Wednesday, February 1, 2006

Wunelle's Patented News Analysis




Why I didn't listen to The Speech.

1. I'm petty. I cannot stand the man's voice. That nasal, whiny, accusative tone. He's far too defensively smug, while at the same time he's unable to enunciate things properly or seemingly to think on the fly. One of these traits ought to pre-empt the other. He has given fewer press conferences than any president in history, either because he doesn't want to have to answer for his policies or because he cannot think on his feet. Or both. Even if I were convinced he had something to say, I can't bear to hear him say it.

2. I'm cynical. My belief that we could learn any meaningful thing from a big political speech, along with my belief in the subtly perverted Tooth Fairy, flew the hell out the window about 100 years ago. There's too much opportunity for spin and neither party can be trusted to give simple information for us to evaluate. It's like getting progress reports on the war from the military itself: history shows that this is just not a good source of raw information, as there is too much at stake for too many people not to "manage" the information somehow. It seems we can only learn about a policy from news analysis--which cannot shake the criticism of partisanship, especially in this time when something is automatically liberal if it's not slanted far to the right--or from the perspective of a number of years passed. Political speeches are like horoscopes or like biblical phrases: they so often speak in broad generalities or with strategic vagueness such that one is left only with impressions--I like the guy or I don't; he seems trustworthy or he doesn't. And I get a consistently bad vibe from him.

3. I'm lazy. The intellectual gestalt involved in trying to formulate in one's mind a meaningful sense of governmental policy from the straw man propped up for us in these big speeches just takes too damn much work. It seems easier to read the analysis after the fact of people who are immersed in these issues and figure out how THEIR arguments strike one. Let someone else do the work.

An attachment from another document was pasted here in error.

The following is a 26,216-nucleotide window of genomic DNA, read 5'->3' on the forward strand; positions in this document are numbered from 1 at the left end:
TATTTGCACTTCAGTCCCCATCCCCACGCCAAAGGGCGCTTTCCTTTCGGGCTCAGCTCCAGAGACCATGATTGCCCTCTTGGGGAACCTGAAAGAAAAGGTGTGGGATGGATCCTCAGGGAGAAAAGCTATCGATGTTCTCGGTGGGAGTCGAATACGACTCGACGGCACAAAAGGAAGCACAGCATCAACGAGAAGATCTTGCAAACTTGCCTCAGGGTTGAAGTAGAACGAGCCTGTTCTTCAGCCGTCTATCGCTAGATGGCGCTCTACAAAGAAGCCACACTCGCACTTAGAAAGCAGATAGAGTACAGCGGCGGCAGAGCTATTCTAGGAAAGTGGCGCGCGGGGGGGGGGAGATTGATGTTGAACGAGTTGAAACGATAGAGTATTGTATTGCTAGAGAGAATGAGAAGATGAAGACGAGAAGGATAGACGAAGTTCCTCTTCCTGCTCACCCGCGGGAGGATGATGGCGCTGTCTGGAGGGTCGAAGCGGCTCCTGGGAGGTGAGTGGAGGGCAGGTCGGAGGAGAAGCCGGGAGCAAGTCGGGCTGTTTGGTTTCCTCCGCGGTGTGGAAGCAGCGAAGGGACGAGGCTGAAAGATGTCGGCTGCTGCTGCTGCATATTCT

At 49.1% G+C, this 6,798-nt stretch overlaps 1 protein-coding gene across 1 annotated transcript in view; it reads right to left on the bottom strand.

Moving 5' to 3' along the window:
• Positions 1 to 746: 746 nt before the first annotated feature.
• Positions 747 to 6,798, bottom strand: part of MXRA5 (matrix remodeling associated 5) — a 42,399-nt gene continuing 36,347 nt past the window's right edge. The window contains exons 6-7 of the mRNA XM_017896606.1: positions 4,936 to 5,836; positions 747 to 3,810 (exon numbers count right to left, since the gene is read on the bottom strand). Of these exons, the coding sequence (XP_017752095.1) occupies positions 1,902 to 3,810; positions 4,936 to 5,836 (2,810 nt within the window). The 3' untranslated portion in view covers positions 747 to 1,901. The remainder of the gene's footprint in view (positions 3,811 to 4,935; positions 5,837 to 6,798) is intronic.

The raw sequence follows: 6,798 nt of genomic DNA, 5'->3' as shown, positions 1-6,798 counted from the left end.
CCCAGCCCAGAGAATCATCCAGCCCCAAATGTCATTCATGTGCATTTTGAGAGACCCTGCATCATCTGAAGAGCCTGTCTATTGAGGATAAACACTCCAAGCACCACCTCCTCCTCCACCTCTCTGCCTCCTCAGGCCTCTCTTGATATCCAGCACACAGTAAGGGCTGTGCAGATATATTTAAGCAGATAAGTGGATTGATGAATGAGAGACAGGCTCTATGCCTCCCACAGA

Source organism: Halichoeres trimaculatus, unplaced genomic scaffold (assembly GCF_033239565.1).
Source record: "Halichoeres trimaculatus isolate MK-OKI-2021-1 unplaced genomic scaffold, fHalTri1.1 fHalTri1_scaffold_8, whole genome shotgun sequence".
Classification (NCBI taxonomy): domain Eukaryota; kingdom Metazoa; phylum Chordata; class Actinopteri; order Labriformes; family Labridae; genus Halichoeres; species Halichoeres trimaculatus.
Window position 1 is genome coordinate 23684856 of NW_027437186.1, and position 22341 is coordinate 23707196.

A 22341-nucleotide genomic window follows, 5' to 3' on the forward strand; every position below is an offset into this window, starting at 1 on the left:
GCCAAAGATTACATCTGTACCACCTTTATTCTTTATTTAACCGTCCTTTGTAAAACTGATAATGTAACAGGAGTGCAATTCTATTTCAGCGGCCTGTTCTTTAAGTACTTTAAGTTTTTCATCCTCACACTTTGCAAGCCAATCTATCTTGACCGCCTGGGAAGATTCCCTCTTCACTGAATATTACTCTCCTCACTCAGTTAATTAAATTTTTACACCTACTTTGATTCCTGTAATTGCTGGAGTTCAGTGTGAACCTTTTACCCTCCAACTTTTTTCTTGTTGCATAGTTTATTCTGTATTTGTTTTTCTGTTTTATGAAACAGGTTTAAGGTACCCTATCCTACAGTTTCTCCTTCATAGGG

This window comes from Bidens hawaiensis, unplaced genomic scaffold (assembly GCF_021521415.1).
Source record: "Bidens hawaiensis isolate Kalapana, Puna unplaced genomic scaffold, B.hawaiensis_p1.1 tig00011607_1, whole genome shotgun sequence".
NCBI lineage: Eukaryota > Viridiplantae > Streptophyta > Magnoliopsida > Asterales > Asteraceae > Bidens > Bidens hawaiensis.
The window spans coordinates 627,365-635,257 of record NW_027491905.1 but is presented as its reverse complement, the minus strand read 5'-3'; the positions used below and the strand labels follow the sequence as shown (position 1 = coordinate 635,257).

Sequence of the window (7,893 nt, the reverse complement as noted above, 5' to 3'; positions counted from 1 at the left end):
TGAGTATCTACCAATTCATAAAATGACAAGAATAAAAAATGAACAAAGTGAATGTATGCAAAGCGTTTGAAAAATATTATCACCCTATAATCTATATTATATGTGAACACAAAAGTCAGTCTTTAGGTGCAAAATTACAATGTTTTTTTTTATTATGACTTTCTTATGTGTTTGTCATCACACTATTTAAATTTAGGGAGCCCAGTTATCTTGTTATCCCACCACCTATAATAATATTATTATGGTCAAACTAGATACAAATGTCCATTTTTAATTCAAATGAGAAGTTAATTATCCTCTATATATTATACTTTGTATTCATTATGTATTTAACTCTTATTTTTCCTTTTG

So I can't say anything about the content of the speech, or about how his suit looked on him, or about how the audience helped or hampered the speech, or anything else.

But I CAN be pissed off about one of the quotes I read:

"In a system of two parties, two chambers, and two elected branches, there will always be differences and debate. But even tough debates can be conducted in a civil tone, and our differences cannot be allowed to harden into anger. To confront the great issues before us, we must act in a spirit of good will and respect for one another -- and I will do my part."


I cannot abide talk of a more civil tone from this administration! It's not that it's not a good sentiment, or good advice, but it's disingenuous coming from The Clown Prince of Partisan Politics. We have never had a more divisive group in power, a group characterized by Karl Dirty-All-Over Rove and Dick "Permanent Sneer" Cheney, and to now hear them talk about lowering the rhetoric is intolerable! If you're Jimmy Carter you can say that: W cannot. No.

9 comments:

Kate said...